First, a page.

“Now more than ever,” Akmal added, “students are realizing that their self-awareness, brand and digital footprint — the content that they are putting out there for people to read, watch and follow — will open doors.”
Career Center staff advise students to be flexible, open-minded and proactive and to build relationships with professionals and alumni. M’Chelle Ryan, the center’s associate director for industry relations and experiential learning, recommends that undergraduates seek out professional mentors who can help them stay up to date with news and developments in their fields of interest and may invite them to engage in remote job shadowing.
As part of their ongoing efforts to assist students in the time of COVID-19, the Career Center is partnering with the UCLA Alumni Association on an upcoming program offering professional advice from alumni who graduated during the 2008 recession and have built successful careers.
Alumni Association: Helping grads and students through the crisis
The economic fallout of the pandemic hasn’t affected only students. UCLA alumni have also felt the pinch. The Alumni Association is ready to assist these Bruins, as well as to offer mentoring to students, during these uncertain times, says Gloria Ko, the Alumni Association’s senior director for alumni career engagement.
Among the many career services and programs for alumni, Ko highly recommends UCLA ONE, an online networking platform that graduates can use to search for jobs, obtain career advice, conduct informational interviews with professionals and make connections with Bruins in industries that interest them. Nearly 43,000 Bruins are on UCLA ONE. More than 14,000 of these alumni have signed up to answer students’ questions about careers and job-search strategies, and 4,500 of them have offered to be mentors, Ko said.
Other resources help keep graduates abreast of industry developments and professional opportunities during the pandemic. Bruin alumni regularly share career advice on the association’s Bruin Success podcast, for example, and the Bruin Professionals website hosts online meetings on a variety of topics, from real estate to medicine to law, providing an opportunity for alumni to share referrals, resources, information and ideas.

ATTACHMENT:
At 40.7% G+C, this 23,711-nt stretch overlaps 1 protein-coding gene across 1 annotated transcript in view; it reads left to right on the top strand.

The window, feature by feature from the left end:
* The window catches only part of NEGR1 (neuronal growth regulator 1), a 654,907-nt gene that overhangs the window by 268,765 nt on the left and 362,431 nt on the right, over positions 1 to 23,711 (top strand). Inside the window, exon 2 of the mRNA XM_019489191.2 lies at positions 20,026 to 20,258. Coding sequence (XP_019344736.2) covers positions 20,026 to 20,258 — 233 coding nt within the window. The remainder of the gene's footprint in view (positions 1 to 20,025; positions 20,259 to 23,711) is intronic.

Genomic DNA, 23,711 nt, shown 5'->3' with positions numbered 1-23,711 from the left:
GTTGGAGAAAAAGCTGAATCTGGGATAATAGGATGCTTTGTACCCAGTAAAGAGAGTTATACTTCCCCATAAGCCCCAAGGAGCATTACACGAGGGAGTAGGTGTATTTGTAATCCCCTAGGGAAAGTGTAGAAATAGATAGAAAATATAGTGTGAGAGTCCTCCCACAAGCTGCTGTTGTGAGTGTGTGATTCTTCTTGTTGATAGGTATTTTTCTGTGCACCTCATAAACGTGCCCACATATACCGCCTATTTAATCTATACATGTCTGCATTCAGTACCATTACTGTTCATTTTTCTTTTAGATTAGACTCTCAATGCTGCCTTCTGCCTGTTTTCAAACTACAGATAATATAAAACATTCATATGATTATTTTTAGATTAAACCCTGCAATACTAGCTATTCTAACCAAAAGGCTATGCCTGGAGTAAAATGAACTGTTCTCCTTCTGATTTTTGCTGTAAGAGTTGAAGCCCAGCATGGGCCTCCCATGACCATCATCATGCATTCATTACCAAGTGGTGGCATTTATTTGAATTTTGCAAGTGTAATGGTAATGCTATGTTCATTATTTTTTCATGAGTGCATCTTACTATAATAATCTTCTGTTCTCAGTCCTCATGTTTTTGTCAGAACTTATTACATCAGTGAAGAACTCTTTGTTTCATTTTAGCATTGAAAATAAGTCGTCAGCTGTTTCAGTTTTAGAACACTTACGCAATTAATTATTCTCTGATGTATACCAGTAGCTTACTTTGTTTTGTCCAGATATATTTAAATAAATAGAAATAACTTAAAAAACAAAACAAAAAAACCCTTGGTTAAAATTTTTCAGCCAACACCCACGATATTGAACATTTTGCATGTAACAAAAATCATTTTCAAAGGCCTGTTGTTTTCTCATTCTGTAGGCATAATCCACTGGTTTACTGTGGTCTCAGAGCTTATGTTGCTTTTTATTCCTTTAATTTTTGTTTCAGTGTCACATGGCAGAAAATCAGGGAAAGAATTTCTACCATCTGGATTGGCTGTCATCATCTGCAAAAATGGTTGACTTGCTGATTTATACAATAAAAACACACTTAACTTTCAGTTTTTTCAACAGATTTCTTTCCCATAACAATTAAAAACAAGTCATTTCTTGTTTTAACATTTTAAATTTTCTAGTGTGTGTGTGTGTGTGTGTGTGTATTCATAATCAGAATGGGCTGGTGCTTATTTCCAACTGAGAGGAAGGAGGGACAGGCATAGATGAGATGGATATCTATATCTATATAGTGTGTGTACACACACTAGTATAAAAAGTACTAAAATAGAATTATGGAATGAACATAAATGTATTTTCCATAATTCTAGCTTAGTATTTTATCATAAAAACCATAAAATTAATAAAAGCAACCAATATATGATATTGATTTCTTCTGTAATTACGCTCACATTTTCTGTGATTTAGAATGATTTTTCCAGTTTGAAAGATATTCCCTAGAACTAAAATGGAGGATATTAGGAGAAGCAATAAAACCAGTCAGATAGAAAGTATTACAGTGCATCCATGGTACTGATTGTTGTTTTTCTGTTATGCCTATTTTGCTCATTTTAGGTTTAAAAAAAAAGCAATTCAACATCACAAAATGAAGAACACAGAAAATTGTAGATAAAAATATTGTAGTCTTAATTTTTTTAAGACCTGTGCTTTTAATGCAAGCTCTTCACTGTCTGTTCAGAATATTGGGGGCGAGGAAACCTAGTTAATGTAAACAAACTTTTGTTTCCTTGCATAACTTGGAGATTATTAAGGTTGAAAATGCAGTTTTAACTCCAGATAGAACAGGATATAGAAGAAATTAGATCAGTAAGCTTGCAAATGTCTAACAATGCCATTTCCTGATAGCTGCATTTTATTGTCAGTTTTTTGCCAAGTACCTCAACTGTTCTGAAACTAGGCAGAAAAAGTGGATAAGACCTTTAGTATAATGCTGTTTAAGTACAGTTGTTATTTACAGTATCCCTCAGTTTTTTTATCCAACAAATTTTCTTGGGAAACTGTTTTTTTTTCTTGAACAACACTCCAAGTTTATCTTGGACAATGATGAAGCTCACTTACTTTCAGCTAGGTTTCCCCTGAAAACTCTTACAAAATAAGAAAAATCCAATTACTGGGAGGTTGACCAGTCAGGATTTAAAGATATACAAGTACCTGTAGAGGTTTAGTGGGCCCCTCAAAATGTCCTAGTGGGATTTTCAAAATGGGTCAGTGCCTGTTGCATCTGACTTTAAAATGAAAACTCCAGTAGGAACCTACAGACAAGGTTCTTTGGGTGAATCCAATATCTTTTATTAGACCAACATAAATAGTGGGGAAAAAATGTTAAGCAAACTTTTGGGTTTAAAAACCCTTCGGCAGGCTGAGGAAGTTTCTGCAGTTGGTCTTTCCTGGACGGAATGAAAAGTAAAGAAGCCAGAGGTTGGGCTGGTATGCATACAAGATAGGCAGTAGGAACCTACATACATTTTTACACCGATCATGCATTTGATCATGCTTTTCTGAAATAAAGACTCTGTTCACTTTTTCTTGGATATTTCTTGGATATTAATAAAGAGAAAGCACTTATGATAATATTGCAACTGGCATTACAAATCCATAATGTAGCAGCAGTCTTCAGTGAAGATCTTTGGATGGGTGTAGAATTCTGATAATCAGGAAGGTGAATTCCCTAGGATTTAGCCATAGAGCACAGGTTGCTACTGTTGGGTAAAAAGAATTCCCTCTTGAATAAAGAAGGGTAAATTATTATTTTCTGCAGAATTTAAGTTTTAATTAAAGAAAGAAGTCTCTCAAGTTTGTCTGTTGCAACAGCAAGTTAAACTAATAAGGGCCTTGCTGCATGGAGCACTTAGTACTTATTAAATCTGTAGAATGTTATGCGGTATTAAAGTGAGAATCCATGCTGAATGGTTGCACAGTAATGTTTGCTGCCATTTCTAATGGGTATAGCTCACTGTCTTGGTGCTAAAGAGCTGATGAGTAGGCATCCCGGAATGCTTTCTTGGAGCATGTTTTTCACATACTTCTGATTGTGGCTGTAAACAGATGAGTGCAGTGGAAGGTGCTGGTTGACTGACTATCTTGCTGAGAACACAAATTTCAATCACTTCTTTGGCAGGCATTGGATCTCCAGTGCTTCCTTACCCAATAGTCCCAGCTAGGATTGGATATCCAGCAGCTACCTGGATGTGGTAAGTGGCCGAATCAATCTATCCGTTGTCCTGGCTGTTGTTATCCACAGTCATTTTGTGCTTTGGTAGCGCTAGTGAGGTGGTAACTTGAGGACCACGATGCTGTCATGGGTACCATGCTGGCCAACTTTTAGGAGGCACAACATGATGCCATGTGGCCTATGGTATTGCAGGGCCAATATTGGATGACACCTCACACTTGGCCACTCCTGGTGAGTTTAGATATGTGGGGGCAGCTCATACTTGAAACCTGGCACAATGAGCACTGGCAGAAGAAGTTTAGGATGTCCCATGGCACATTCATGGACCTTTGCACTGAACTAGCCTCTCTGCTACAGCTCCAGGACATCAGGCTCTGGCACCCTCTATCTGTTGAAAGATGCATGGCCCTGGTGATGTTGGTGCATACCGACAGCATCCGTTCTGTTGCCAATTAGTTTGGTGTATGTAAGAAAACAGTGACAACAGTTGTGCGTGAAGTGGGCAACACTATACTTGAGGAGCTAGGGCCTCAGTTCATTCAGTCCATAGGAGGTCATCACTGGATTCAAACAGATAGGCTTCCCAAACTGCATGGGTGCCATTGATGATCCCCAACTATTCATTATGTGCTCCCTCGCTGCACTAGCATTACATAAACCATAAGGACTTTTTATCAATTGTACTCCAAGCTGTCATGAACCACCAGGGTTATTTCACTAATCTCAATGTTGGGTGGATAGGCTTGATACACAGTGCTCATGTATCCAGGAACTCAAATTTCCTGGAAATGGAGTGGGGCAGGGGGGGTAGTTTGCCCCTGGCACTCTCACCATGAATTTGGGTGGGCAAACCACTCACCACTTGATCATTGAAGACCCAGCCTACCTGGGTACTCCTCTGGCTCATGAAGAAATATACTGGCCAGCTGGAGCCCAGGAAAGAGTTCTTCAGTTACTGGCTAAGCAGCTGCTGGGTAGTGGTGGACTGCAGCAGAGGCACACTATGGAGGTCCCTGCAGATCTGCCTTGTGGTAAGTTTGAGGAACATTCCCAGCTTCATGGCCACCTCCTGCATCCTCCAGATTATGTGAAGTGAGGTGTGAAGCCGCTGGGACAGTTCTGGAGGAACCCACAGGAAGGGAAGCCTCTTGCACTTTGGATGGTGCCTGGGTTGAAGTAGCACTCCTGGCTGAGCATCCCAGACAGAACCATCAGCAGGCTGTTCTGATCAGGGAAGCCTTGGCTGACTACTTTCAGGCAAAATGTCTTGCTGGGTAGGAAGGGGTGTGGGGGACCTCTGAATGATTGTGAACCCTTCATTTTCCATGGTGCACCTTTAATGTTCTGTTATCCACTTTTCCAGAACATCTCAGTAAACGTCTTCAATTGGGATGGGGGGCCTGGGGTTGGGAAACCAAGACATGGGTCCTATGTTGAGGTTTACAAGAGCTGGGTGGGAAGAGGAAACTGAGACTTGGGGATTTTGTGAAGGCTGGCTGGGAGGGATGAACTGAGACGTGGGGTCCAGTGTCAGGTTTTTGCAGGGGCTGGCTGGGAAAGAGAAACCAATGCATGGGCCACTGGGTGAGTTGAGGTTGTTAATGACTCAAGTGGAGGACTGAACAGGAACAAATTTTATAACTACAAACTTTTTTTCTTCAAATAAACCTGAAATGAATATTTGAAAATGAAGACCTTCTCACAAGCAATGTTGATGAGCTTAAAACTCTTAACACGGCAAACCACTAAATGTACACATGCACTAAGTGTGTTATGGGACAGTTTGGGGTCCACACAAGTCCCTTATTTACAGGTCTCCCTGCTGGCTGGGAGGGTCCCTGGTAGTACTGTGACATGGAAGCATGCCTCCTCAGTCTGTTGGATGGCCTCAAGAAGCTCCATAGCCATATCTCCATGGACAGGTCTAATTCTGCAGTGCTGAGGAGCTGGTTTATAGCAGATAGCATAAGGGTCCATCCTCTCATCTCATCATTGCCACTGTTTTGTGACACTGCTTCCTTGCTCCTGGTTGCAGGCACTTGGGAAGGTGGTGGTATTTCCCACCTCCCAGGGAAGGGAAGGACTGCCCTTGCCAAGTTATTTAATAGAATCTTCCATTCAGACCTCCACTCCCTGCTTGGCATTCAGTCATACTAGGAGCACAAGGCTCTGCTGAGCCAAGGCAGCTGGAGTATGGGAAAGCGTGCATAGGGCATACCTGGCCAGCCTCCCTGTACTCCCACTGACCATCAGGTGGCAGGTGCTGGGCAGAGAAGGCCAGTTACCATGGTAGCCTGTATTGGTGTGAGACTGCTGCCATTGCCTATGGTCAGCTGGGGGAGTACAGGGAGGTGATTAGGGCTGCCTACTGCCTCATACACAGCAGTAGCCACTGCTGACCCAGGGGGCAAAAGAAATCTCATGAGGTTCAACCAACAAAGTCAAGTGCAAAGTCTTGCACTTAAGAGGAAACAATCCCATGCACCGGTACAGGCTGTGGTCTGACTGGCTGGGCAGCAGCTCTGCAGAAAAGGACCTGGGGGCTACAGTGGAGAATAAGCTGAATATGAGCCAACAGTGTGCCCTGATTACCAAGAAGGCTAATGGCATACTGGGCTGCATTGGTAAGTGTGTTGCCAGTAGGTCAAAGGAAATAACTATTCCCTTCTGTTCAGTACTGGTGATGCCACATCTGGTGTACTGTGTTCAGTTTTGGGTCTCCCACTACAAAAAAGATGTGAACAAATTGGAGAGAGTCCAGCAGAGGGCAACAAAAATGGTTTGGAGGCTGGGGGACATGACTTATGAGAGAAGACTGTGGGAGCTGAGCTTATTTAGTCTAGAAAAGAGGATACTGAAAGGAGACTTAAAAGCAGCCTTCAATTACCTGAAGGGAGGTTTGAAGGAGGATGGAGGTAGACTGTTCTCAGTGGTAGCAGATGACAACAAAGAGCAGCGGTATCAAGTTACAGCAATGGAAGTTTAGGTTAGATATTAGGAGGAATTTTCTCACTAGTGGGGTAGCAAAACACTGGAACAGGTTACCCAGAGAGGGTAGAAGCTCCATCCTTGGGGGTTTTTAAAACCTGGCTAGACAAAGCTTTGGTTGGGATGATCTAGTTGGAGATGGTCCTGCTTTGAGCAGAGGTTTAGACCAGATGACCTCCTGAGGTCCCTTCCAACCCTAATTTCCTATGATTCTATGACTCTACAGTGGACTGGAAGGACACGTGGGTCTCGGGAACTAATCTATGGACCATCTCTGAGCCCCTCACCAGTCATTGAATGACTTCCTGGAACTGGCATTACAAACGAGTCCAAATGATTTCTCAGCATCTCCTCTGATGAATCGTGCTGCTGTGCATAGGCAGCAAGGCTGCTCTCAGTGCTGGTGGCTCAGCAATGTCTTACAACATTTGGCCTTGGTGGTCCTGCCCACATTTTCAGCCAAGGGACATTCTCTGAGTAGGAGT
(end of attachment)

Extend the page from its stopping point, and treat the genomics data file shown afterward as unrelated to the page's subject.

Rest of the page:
For graduates currently engaged in job searches, the Alumni Association offers free career webinars and a host of other employment and networking resources on their career engagement website.
“The Bruin community is here and ready to help,” said Ko. “Connect with our alumni network.”
UCLA alumni should also keep in mind that assistance is available from the wider community of University of California alumni, says Katrina Ward, who heads the UC Alumni Career Network. Since the pandemic began, she notes, there has been a much higher demand for career advice and services.
“We saw a spike starting in March, along with an increased willingness among alumni to volunteer,” said Ward, who also serves as the UCLA Alumni Association’s director of strategic outreach and engagement.
The UC network offers a host of career programs —including an upcoming virtual career fair on July 14–16 — videos and webinars on such topics as “Your job search during COVID-19” and “Professional presence in a (suddenly) remote world,” and targeted programs for Black alumni, alumni in the entertainment industry and those in state government, to name just a few.
The programs serving the career needs of alumni are free for all UC graduates, students and staff and are designed for all career levels, from recent graduates to professionals thinking about starting a second, or third, career.
The University of California has 2 million alumni, some 500,000 of whom are UCLA graduates. “Employers rightfully consider a UCLA degree to be very desirable,” Ward said. “I encourage Bruins to join UCLA ONE, to give back and to help one another.”
Ward says she has been heartened to see so many Bruins stepping up to assist one another. She advises graduates and alumni to remain positive and resilient in their job searches, and like Akmal, she says many industries and companies are hiring.
“The attitude is, ‘I’m here for you, you’re not alone,’” said Ward. “It’s been inspiring to see this in such an authentic way.”